Why Stillness Sometimes Beats Progress

Last week was tough.  Tougher than tough.

I was working on the road in four states in as many days.  When I travel, even during Billy’s weeks with our kids, we have to find a spot for the kids to go before and after school (Gabe leaves for work before they do), and cover carpool, etc.  The dog doesn’t get walked, and we run out of milk.  Things are bumpy at home when the person who is here most isn’t.

On Friday, my grandmother died.   I am so grateful to have been able to be in the room with her and my mother as she passed away.  But, as you can imagine, adding grief and a complicated sense of loss to my week wasn’t high on my list of super awesome fun things to do.

Gabe had a tough week too, with work travel, thorny extended family interactions (it’s time to start planning Thanksgiving and Christmas, people!), and a particularly tough father/teenage daughter exchange with Sara.

Add to that the usual family excitement, which this week included a fungus growing in the fireplace, a forgotten Spanish quiz, an urgent, last-minute costume switch, and a birthday party, and last week was nearly impossible.

I arrived home Friday night exhausted and worn through. It was after midnight, I’d had a bag of Fritos and two bags of peanuts for lunch and dinner.  I climbed in bed next to Gabe, who was equally tired.  On top of his week, he’d managed all six on his own that night, through two pick up and drop offs, a fairly serious hand-shutting-in-the-car-door incident, and three of them learning that their great-grandmother had died and that Mama’s plane was delayed. That’s not how we’d like to start a weekend with all six of our little people.

Saturday morning, it was all I could do to emerge from our bedroom before noon.  The time difference was a factor, sure, but I was also hiding.  Hiding from my three who are used to seeing me daily but hadn’t seen me all week.  Hiding from Gabe’s three who missed their one on one time with me earlier in the week and had things to share. Hiding from six kids who were worried about me, and wanted to stay close and connected.  It felt like too much need and noise.

But, we belong to each other, and so we took things slowly.  We didn’t get dressed until nearly lunchtime, lolling around in the family room talking about my trip and my grandmother.  We went out to eat for lunch.  We allowed nearly an hour to get ready for Lottie and Amy’s separate Nutcracker rehearsals, when we usually given them a scant 20 minutes to pull on their tights.  We did nothing else that afternoon.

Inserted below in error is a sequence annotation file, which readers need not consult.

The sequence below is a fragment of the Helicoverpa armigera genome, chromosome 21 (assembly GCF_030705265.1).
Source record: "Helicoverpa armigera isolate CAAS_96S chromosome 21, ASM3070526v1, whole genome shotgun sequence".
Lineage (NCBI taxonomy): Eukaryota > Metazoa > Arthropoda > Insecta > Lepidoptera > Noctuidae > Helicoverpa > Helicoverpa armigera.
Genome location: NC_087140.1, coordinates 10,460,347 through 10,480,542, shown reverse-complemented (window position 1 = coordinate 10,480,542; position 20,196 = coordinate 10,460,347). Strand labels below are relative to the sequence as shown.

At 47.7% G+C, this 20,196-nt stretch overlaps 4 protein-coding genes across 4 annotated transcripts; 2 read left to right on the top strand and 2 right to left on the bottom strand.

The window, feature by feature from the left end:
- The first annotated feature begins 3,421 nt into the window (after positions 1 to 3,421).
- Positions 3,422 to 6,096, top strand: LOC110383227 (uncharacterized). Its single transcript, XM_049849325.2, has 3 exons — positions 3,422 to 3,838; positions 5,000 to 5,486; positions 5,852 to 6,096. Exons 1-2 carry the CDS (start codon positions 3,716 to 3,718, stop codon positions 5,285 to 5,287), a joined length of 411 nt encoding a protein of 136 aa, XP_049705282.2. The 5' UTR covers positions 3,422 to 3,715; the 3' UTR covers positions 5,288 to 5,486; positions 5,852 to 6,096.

That evening, Gabe took most of the crew to dinner with his parents and a play at the school.  He’d invited me earlier, but it felt too public.  I was too exhausted to be with anyone but our people. Caden and I watched a movie together. I said yes to everything – candy and popcorn and movie choice and took comfort in snuggling with my happy boy in the dark theater.

Sunday Gabe’s crew is typically busy with church activities, and so we had more time in small family groups.  I started a long-delayed garden project by paying Simon, short on cash and long on dreams, to do it.  Win-win:  Simon gets paid and I get the job done without lifting a shovel.  Lottie and I took an extra-long trip to Target, under the auspices of getting Billy’s birthday present, but actually getting happily distracted by lots of shiny nothingness.

When everyone was home for lunch and the house was shaking from the noise and laughter and general mayhem our crew create, I retreated to my bedroom for quiet time.  Kids came and went, but I was out of the whirling center of activity.

When we were a more manageable smaller group again, I came out to snuggle on the couch and catch up on family tv shows.  The kids were amazed when I said yes, we could watch another, and yes, they could pick which one.

The weekend ended quietly, with an easy, favorite dinner eaten in shifts partly because our schedules didn’t mesh but mostly because eight of us around the dinner table felt like too much focus and attention for me to fake my way through.  I was exhausted and sad and not the best version of myself.  Putting that me under further scrutiny has never ended well.

This weekend was the last weekend before Halloween.  We didn’t take the kids to one of the fall festivals that are seemingly everywhere.  We didn’t carve pumpkins.  Our giant inflatables are not ready to greet trick-or-treaters this year.  No precious memories made no highlight reel updates to social media.

We didn’t make progress anywhere this weekend either.  The bills aren’t paid, the pumpkin plants are wilting and I haven’t unpacked.  Supper tonight is wildly TBD, the election signs ordered months ago in support of our candidate are still waiting to be assembled on the dining room table, and the trash and recycling are overflowing.  We accomplished nothing.

Except.  I kept myself together this weekend.  Didn’t snap at anyone and regret it later.  Didn’t allow those grumpy thoughts about what my life might be like had Gabe and I never married (quieter, I am pretty sure my life would be quieter) to surface angrily and hurt that man I love so deeply.  I didn’t retreat so far into my room that little ones worried something was wrong, tiptoed around me, asked if I was okay.  I didn’t allow the exhaustion and sadness to shape the tone and tenor of my time with our tribe.  I’ve made that mistake before, and it takes time to undo.  Given how empty and spent I was at the start of the weekend, ending it quietly, with all my people connected and happy, is a win.

By | 2017-05-12T08:57:39+00:00 October 31st, 2016|Blended Family Tips, Our Life Together|